The vast majority of scientific academies agree that the burning of fossil fuels is contributing to more intense heat waves, extreme weather, rising of sea levels, ocean acidification and the melting of the glaciers. In Orange County, we can expect more heat waves, wildfires, droughts and dangers from rising sea levels on our beach communities.

By average people getting together and speaking out, the power of the oil industry is countered, and politicians and governmental officials must take note. Asked the other night: How do you expect to overcome the billions in lobbying dollars of Big Oil? Boots on the ground. Thousands in the streets. And Orange County citizens are making their votes count to ban fracking now, stop tar sands oil from being transported and refined here and to demand climate solutions now.

If you want to demand action from California decision-makers on climate change, please consider signing this petition: Great March Climate Action SoCal.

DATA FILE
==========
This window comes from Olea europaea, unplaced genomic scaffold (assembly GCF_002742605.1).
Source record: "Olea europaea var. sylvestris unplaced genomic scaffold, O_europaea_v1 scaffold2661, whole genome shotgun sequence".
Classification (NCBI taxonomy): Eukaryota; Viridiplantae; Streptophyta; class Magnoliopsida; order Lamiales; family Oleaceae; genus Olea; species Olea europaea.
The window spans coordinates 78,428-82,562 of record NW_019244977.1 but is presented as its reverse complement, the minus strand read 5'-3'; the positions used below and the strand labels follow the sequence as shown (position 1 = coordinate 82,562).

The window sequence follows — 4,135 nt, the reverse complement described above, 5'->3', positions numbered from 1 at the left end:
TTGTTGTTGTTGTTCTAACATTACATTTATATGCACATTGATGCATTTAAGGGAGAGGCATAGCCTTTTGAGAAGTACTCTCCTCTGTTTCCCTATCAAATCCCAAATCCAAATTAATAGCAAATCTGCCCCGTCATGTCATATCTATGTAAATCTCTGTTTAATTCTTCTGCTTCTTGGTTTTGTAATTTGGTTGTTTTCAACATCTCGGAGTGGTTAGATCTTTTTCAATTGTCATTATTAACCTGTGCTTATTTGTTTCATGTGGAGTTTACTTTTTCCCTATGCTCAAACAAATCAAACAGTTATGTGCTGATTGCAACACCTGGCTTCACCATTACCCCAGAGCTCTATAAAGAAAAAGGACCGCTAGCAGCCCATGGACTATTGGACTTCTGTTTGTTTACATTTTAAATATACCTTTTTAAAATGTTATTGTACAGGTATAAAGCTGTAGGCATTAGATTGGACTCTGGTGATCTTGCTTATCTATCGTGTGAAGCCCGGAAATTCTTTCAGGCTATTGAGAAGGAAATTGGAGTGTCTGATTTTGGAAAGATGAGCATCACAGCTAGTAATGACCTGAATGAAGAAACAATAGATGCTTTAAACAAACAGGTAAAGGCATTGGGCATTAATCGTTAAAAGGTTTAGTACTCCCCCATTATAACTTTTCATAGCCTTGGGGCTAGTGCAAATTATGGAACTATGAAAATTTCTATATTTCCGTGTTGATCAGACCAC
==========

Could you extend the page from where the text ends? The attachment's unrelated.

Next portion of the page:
Jack Eidt is director of Wild Heritage Planners, editor of and a Voice of OC Community Editorial Board member.

Since you've made it this far,

You are obviously connected to your community and value good journalism. As an independent and local nonprofit, our news is accessible to all, regardless of what they can afford. Our newsroom centers on Orange County’s civic and cultural life, not ad-driven clickbait. Our reporters hold powerful interests accountable to protect your quality of life. But it’s not free to produce. It depends on donors like you.

Join the conversation: In lieu of comments, we encourage readers to engage with us across a variety of mediums. Join our Facebook discussion. Message us via our website or staff page. Send us a secure tip. Share your thoughts in a community opinion piece.